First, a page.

Magazine article AI Magazine

The Distributed Data-Mining Workshop

Magazine article AI Magazine

The Distributed Data-Mining Workshop

Article excerpt

The Workshop on Distributed Data Mining (DDM), held at the Fourth International Conference on Knowledge Discovery and Data Mining, brought interested researchers and practitioners together and created an environment for crystallizing the fast-growing field of DDM. The workshop focused on the state-of-the-art DDM algorithms, systems, and application-related issues. Approximately 40 participants attended the workshop. The workshop had 13 presentations, including 3 invited talks.

The workshop began with a visionary invited talk on the possible role of mobile agents in DDM by George Cybenko of Dartmouth University. His talk described some of the existing mobile agent-based systems and pointed out the strengths of distributed data analysis using mobile agents. This talk was followed by the general session. Yike Guo and Janias Sutiwaraphun (both of Imperial College, United Kingdom) proposed distributed knowledge probing that uses meta learning for hierarchical supervised learning. Hillol Kargupta, Erik Johnson, Byung-Hoon Park, Daryl Hershberger (all of Washington State University), Eleonara Riva Sanseverino, and Luisa Di Silvestre (both of University of Palermo, Italy) proposed a new approach called collective data mining from distributed data with vertically partitioned feature space. They pointed out that naive local analysis of data can be misleading when features are distributed, and distributed representation of functions using a set of orthogonal basis functions can effectively be used for accurate DDM. Vincent Ng and David Cheung (both of Hong Kong Polytechnic University, China) presented new techniques for learning distributed associations under constraints. Philip Chan (Brigham Young University) and Salvatore Stolfo (Columbia University) presented the effects of class distribution in the training set on performance and proposed different techniques for measuring performance. Lawrence Hall, Nitesh Chawla, and Kevin W. Bowyer (all of University of South Florida) presented the results of their approach for combining decision trees in parallel. Andreas Prodromidis (Columbia University) and Stolfo suggested different techniques for pruning metaclassifiers to make the resultant system less complex. Abdula Tansel (City University of New York) and Necip Ayan (Bilkent University) discussed techniques for discovering association rules in temporal data.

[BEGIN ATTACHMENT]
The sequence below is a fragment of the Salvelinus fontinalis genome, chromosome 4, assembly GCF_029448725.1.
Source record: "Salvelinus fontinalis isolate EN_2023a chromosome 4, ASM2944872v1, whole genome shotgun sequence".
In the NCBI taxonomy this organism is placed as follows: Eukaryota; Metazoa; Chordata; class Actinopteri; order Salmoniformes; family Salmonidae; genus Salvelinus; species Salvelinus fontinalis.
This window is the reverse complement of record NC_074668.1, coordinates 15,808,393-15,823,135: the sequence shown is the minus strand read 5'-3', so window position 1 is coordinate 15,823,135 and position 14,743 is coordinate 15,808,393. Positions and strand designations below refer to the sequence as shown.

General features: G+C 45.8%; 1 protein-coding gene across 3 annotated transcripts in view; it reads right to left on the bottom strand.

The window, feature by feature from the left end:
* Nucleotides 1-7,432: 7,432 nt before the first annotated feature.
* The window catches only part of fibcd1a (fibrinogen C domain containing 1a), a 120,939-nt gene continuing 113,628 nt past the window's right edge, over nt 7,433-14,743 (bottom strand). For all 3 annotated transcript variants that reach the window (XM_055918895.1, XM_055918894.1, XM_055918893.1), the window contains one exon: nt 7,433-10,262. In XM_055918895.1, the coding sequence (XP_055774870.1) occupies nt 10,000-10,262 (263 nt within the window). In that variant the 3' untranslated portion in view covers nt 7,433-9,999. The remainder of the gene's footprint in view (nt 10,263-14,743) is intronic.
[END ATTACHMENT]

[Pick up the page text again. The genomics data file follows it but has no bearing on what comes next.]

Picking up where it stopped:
The afternoon session was initiated by a stimulating invited talk by Foster Provost (Bell Atlantic Science and Technology) on the scalability issue of DDM. …

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